economic officials from the world's wealthiest nations say they will take
"whatever actions necessary" to ensure the stability of the
international financial system.
Finance ministers and central bank governors of the G-7 discussed the U.S.
financial bailout plan (Monday) in a conference call.
The commitment follows the Bush administration's request to the U.S. Congress
for a 700 billion-dollar financial intervention plan. President Bush said
"the whole world is watching" how the United States copes with this
crisis. He urged Congress to avoid partisan actions that would make the bill
less effective or slow its passage.
The president said failure to act on the package would have "broad
consequences" that hurt ordinary Americans as well as wealthy investors.
Congress has scheduled a hearing on the issue with the head of the U.S. central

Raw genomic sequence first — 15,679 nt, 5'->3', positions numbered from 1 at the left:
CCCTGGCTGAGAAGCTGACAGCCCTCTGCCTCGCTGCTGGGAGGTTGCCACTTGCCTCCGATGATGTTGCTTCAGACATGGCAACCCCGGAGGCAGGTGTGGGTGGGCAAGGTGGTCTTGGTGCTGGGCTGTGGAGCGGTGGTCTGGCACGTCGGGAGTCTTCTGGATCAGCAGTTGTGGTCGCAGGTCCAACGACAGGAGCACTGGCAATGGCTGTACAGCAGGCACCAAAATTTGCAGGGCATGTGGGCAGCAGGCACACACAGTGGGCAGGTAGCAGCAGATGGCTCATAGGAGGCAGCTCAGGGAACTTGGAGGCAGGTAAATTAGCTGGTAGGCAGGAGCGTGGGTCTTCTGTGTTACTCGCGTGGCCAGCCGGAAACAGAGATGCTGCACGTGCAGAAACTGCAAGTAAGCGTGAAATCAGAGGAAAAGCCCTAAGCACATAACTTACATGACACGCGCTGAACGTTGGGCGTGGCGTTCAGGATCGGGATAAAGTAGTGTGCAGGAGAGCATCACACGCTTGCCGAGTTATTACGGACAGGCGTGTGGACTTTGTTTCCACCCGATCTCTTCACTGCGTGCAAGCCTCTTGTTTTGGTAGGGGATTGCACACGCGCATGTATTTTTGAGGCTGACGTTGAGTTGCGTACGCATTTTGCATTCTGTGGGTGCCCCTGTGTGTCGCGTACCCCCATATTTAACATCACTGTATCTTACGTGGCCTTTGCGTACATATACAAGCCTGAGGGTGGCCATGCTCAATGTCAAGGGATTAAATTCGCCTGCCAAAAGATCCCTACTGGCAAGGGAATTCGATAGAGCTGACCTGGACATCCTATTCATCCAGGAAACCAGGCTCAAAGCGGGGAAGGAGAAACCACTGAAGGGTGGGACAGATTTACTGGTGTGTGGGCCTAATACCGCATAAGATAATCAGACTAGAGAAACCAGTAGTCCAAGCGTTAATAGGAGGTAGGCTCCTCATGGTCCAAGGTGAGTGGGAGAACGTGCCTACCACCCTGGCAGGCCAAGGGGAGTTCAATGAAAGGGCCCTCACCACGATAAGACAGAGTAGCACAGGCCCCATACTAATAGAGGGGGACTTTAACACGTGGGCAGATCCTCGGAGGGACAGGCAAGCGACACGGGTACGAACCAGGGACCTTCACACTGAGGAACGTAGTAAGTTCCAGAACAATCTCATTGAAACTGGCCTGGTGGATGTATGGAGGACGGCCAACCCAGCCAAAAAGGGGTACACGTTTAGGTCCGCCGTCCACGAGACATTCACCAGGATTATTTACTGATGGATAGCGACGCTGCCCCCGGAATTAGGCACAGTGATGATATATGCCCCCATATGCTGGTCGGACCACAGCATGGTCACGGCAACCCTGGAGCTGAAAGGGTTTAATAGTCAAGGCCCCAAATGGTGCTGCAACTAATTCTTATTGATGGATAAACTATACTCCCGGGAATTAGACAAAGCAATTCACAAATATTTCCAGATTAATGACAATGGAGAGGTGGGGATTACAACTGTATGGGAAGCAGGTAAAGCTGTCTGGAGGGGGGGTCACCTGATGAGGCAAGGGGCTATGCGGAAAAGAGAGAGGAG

bank on Wednesday.
Washington's moves got mixed reaction from investors. Asian stock markets made
gains in Monday's trading, but European stocks were down as much as two percent
and some major U.S. indexes plunged around four percent.
In another development, the U.S. Federal Reserve Board said Monday it is
speeding up approval for the last two major American investment banks, Goldman
Sachs and Morgan Stanley, to become bank holding companies.
The change means the two companies will be able to accept deposits and borrow
money from the U.S. central bank.